It’s been another eventful year in UK politics, although what year in recent memory wasn’t?
There has been some much-needed stability for the aid and development sector with the continued tenure of Minister for International Development Andrew Mitchell, who has been in post for thirteen months.
In office, Mitchell has focused on the new International Development White Paper, which was published in November. At Bond, we took the view that this document represents a much-needed statement of the UK’s growing ambitions in promoting sustainable development, and were pleased to see clear commitments towards refocusing UK aid on lower-income countries, scaling up efforts to achieve the SDGs, to promote open societies, and to reform international institutions.
While we are still calling for a return to 0.7% of GDP on UK aid spending, the commitments in the White Paper will help the UK aid budget go further in contributing to the global goals. The minister has stated his wish for the White Paper to be ‘cross-party’ in the event of a change in government, but Labour have not yet committed to this.
It has also been a positive development that Mitchell has now instigated more regular engagement with civil society organisations, reversing the trend of recent years. Convened by Bond, the sector now has twice-yearly meetings with the Minister for Development and Africa, in addition to more frequent ad-hoc meetings on urgent topics which arise, such as Gaza. During the consultation process for the White Paper, there was also deep civil society engagement, with the sector contributing through online consultations, as well as meetings with the FCDO civil society team.
In a speech to Chatham House in April, the Minister described the UK’s international development work as ‘core to our own national interest as well as the right thing to do’ and called on the world to mobilise trillions of dollars of private finance for climate. There has been a shift in tone and substance on international development policy from both the minister and the new Foreign Secretary, with the latter writing a foreword to the new International Development White Paper which described the UK’s aid work as a ‘moral mission’.
There were reshuffles in both the Conservative and Labour parties towards the end of the year, with November seeing the appointment of a new Foreign Secretary in David Cameron, with James Cleverly moving to Home Secretary following the departure of Suella Braverman from government.
As Prime Minister, David Cameron was a champion of aid and development, enshrining 0.7% in law, and since leaving office has criticised the merger between the FCO and DFID. His time in office to date has been dominated by the crisis in the Middle East, which has also been the focus of many of our member organisations.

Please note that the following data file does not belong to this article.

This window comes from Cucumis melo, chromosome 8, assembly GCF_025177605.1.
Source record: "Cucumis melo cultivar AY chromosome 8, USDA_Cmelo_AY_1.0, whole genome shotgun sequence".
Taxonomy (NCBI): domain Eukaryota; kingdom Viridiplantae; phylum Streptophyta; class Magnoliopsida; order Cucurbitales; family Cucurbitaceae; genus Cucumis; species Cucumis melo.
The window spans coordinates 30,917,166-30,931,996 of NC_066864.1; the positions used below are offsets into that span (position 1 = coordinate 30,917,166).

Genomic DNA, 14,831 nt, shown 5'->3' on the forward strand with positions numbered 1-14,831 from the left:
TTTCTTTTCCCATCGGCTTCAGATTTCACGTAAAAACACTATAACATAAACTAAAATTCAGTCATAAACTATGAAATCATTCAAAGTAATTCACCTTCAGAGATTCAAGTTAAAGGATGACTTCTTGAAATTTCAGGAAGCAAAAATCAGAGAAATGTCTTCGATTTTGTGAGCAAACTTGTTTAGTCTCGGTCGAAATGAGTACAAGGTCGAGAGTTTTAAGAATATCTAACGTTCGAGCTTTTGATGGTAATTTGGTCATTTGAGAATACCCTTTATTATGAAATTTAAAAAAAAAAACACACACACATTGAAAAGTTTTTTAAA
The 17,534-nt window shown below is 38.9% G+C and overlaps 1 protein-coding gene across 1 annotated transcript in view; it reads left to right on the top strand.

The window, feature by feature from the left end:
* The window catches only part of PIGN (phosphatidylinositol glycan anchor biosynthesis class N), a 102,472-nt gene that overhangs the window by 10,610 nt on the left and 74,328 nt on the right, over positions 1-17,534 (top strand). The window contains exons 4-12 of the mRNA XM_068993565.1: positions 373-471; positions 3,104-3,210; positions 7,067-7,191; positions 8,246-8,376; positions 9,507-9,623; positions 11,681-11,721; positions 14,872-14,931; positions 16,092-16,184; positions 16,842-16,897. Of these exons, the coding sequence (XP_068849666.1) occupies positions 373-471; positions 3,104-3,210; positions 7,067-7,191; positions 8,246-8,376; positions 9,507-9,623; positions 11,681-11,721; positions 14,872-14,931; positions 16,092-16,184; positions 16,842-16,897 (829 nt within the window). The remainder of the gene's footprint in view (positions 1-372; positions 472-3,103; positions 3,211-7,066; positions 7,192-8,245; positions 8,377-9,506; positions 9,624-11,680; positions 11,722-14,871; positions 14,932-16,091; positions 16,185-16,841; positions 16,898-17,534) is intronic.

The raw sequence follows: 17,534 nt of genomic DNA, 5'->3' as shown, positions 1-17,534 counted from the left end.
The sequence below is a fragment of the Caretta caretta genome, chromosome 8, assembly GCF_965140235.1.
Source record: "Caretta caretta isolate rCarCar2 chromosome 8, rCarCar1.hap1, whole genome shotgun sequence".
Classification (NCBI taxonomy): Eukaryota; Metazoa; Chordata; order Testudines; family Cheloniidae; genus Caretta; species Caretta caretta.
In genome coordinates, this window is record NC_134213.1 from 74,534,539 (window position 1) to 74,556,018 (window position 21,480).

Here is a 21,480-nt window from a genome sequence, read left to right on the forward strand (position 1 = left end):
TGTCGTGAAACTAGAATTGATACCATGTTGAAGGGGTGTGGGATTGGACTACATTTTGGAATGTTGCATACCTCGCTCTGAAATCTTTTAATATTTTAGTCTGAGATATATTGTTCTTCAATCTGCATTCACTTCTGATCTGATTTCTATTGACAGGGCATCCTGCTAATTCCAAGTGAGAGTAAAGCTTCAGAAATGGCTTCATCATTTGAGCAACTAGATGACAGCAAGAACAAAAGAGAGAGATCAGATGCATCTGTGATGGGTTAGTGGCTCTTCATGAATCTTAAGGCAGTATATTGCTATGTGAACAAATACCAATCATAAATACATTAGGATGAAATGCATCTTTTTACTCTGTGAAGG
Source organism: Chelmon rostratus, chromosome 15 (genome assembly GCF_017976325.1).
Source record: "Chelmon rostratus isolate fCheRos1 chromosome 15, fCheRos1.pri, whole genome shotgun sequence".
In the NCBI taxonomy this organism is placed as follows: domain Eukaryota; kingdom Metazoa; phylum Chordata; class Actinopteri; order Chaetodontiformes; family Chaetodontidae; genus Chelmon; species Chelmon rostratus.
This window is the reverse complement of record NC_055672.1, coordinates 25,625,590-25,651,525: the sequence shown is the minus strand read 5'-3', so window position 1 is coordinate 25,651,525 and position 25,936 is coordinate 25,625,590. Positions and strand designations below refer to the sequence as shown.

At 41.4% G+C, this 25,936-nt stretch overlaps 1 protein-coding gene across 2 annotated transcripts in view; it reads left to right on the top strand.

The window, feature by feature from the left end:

On the global stage, a range of summits have given the UK the opportunity to engage – or not – on the future of the global development landscape.
In September, Rishi Sunak became the first British Prime Minister not to attend the UN General Assembly in a decade, also missing the SDG Summit which took place under its auspices. This was a missed opportunity for the UK government to show real leadership on the sustainable development agenda at home and abroad, with Deputy Prime Minister Oliver Dowden attending in his place.
In November, the UK partnered with the UAE and Somalia to host the Global Food Security Summit, which saw the UK pledging £100 million in humanitarian funding to countries worst hit by food insecurity, including Ethiopia, Sudan, South Sudan and Afghanistan.
And at the recent COP28, which the Prime Minister attended, the UK pledged £1.6 billion for international climate finance projects. However, the Prime Minister also used his speaking time to defend his decision to slow down the UK’s route to Net Zero, including delaying a ban on petrol cars. This was part of a worrying trend within the Conservative party to move away from existing environmental commitments.
Within the Labour party, Lisa Nandy was appointed Shadow Minister for International Development, and has been getting stuck into the brief since her appointment in early autumn. However, Labour has still not made any commitments towards the reinstatement of the 0.7% aid target, or clarified how they would seek to organise an aid-spending department in government.
David Lammy’s speech to Labour party conference emphasised Labour’s position as ‘the party of internationalism’ and promised to deliver ‘national, economic and climate security through diplomacy’. However, he did not make any specific commitments related to international development.
There is continuing instability within the government with the Conservative party remaining divided on their asylum and immigration policy, as well as on their overall strategic direction as they look towards a likely election next year.
Across the sector, we have been engaging with all parties as they develop their election manifestos, and continue to push for a return to 0.7%, as well as for an international development policy rooted in justice, equity and solidarity. We also continue to champion the need for a cabinet-level minister for international development, with control over budgets and responsibility and accountability for delivering on the UK’s sustainable development goals.
The Bond manifesto will be published early next year, and we look forward to sharing it with members and with political parties in advance of the next election.
Looking to next year, there is only one real certainty – that there will be a General Election (or at the very latest, by January 2025). So, whatever happens, we predict more political upheaval, with new challenges and opportunities for the UK international development sector.